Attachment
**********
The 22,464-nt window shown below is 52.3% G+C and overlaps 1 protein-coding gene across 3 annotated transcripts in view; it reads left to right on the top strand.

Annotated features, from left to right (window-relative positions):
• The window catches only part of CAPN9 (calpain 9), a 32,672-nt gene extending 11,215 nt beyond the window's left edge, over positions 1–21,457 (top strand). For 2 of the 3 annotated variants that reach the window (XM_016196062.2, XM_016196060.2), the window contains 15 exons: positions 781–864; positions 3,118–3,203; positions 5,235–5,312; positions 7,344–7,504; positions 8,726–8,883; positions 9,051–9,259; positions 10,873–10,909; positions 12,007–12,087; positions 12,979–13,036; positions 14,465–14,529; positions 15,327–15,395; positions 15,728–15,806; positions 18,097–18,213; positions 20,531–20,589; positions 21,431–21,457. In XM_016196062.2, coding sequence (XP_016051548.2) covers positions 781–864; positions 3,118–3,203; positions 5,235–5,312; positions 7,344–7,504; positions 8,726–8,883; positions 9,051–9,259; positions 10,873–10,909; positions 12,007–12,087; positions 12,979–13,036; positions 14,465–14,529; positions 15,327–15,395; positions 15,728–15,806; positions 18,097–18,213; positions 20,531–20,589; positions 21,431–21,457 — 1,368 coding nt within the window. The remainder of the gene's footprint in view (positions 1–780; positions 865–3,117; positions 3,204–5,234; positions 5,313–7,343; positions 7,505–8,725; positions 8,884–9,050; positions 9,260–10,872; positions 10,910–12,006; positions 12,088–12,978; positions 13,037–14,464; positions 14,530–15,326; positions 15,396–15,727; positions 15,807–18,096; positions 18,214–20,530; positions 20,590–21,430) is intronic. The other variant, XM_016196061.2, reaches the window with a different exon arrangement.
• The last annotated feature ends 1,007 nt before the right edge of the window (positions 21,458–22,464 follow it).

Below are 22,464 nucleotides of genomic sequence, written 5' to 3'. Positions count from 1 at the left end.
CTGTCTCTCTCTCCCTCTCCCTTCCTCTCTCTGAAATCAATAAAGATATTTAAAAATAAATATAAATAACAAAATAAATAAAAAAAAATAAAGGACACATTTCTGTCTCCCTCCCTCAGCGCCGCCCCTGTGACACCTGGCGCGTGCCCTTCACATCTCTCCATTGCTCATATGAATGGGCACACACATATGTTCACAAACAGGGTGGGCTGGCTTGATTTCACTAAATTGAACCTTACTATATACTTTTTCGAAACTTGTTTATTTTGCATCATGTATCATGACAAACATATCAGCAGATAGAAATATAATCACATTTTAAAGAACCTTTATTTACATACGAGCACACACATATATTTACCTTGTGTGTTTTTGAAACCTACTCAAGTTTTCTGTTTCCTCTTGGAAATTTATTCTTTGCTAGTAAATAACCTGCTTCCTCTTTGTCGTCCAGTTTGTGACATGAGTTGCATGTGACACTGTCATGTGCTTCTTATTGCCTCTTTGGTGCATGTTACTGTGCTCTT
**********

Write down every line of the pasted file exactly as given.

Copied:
The 22,464-nt window shown below is 52.3% G+C and overlaps 1 protein-coding gene across 3 annotated transcripts in view; it reads left to right on the top strand.

Annotated features, from left to right (window-relative positions):
• The window catches only part of CAPN9 (calpain 9), a 32,672-nt gene extending 11,215 nt beyond the window's left edge, over positions 1–21,457 (top strand). For 2 of the 3 annotated variants that reach the window (XM_016196062.2, XM_016196060.2), the window contains 15 exons: positions 781–864; positions 3,118–3,203; positions 5,235–5,312; positions 7,344–7,504; positions 8,726–8,883; positions 9,051–9,259; positions 10,873–10,909; positions 12,007–12,087; positions 12,979–13,036; positions 14,465–14,529; positions 15,327–15,395; positions 15,728–15,806; positions 18,097–18,213; positions 20,531–20,589; positions 21,431–21,457. In XM_016196062.2, coding sequence (XP_016051548.2) covers positions 781–864; positions 3,118–3,203; positions 5,235–5,312; positions 7,344–7,504; positions 8,726–8,883; positions 9,051–9,259; positions 10,873–10,909; positions 12,007–12,087; positions 12,979–13,036; positions 14,465–14,529; positions 15,327–15,395; positions 15,728–15,806; positions 18,097–18,213; positions 20,531–20,589; positions 21,431–21,457 — 1,368 coding nt within the window. The remainder of the gene's footprint in view (positions 1–780; positions 865–3,117; positions 3,204–5,234; positions 5,313–7,343; positions 7,505–8,725; positions 8,884–9,050; positions 9,260–10,872; positions 10,910–12,006; positions 12,088–12,978; positions 13,037–14,464; positions 14,530–15,326; positions 15,396–15,727; positions 15,807–18,096; positions 18,214–20,530; positions 20,590–21,430) is intronic. The other variant, XM_016196061.2, reaches the window with a different exon arrangement.
• The last annotated feature ends 1,007 nt before the right edge of the window (positions 21,458–22,464 follow it).

Below are 22,464 nucleotides of genomic sequence, written 5' to 3'. Positions count from 1 at the left end.
CTGTCTCTCTCTCCCTCTCCCTTCCTCTCTCTGAAATCAATAAAGATATTTAAAAATAAATATAAATAACAAAATAAATAAAAAAAAATAAAGGACACATTTCTGTCTCCCTCCCTCAGCGCCGCCCCTGTGACACCTGGCGCGTGCCCTTCACATCTCTCCATTGCTCATATGAATGGGCACACACATATGTTCACAAACAGGGTGGGCTGGCTTGATTTCACTAAATTGAACCTTACTATATACTTTTTCGAAACTTGTTTATTTTGCATCATGTATCATGACAAACATATCAGCAGATAGAAATATAATCACATTTTAAAGAACCTTTATTTACATACGAGCACACACATATATTTACCTTGTGTGTTTTTGAAACCTACTCAAGTTTTCTGTTTCCTCTTGGAAATTTATTCTTTGCTAGTAAATAACCTGCTTCCTCTTTGTCGTCCAGTTTGTGACATGAGTTGCATGTGACACTGTCATGTGCTTCTTATTGCCTCTTTGGTGCATGTTACTGTGCTCTT